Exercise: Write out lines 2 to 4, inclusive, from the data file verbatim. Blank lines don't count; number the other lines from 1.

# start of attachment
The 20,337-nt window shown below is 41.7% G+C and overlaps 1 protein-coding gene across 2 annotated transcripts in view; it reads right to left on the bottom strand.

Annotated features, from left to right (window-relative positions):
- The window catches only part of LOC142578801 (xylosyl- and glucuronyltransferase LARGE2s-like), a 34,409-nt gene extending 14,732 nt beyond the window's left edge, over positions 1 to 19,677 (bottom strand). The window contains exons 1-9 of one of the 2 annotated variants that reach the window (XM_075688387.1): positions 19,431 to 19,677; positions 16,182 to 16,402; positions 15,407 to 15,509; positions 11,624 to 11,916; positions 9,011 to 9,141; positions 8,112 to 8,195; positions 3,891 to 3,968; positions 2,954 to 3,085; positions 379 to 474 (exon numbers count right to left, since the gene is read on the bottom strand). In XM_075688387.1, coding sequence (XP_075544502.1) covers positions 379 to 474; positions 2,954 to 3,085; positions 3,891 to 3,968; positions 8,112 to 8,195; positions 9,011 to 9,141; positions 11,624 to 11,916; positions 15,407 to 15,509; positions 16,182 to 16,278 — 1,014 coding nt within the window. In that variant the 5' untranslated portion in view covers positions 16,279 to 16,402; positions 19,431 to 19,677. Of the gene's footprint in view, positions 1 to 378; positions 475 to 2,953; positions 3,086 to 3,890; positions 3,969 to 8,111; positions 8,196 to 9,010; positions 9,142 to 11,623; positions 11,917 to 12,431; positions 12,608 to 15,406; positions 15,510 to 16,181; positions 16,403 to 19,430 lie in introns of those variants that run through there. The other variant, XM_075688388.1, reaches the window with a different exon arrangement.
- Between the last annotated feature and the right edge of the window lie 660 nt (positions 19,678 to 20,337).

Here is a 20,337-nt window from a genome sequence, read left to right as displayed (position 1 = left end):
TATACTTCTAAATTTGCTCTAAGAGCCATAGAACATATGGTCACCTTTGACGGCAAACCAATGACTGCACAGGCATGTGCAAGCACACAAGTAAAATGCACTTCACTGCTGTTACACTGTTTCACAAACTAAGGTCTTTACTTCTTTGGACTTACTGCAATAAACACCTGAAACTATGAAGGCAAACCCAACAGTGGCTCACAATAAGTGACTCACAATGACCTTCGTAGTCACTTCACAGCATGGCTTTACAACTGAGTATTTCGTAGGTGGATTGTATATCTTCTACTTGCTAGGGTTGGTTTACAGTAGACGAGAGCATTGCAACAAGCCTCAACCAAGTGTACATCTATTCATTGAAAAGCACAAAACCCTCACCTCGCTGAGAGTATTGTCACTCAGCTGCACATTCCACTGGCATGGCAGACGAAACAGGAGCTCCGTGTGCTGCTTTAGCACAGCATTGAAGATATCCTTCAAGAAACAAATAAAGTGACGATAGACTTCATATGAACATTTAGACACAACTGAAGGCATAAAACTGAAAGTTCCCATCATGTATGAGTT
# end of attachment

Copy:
Annotated features, from left to right (window-relative positions):
- The window catches only part of LOC142578801 (xylosyl- and glucuronyltransferase LARGE2s-like), a 34,409-nt gene extending 14,732 nt beyond the window's left edge, over positions 1 to 19,677 (bottom strand). The window contains exons 1-9 of one of the 2 annotated variants that reach the window (XM_075688387.1): positions 19,431 to 19,677; positions 16,182 to 16,402; positions 15,407 to 15,509; positions 11,624 to 11,916; positions 9,011 to 9,141; positions 8,112 to 8,195; positions 3,891 to 3,968; positions 2,954 to 3,085; positions 379 to 474 (exon numbers count right to left, since the gene is read on the bottom strand). In XM_075688387.1, coding sequence (XP_075544502.1) covers positions 379 to 474; positions 2,954 to 3,085; positions 3,891 to 3,968; positions 8,112 to 8,195; positions 9,011 to 9,141; positions 11,624 to 11,916; positions 15,407 to 15,509; positions 16,182 to 16,278 — 1,014 coding nt within the window. In that variant the 5' untranslated portion in view covers positions 16,279 to 16,402; positions 19,431 to 19,677. Of the gene's footprint in view, positions 1 to 378; positions 475 to 2,953; positions 3,086 to 3,890; positions 3,969 to 8,111; positions 8,196 to 9,010; positions 9,142 to 11,623; positions 11,917 to 12,431; positions 12,608 to 15,406; positions 15,510 to 16,181; positions 16,403 to 19,430 lie in introns of those variants that run through there. The other variant, XM_075688388.1, reaches the window with a different exon arrangement.
- Between the last annotated feature and the right edge of the window lie 660 nt (positions 19,678 to 20,337).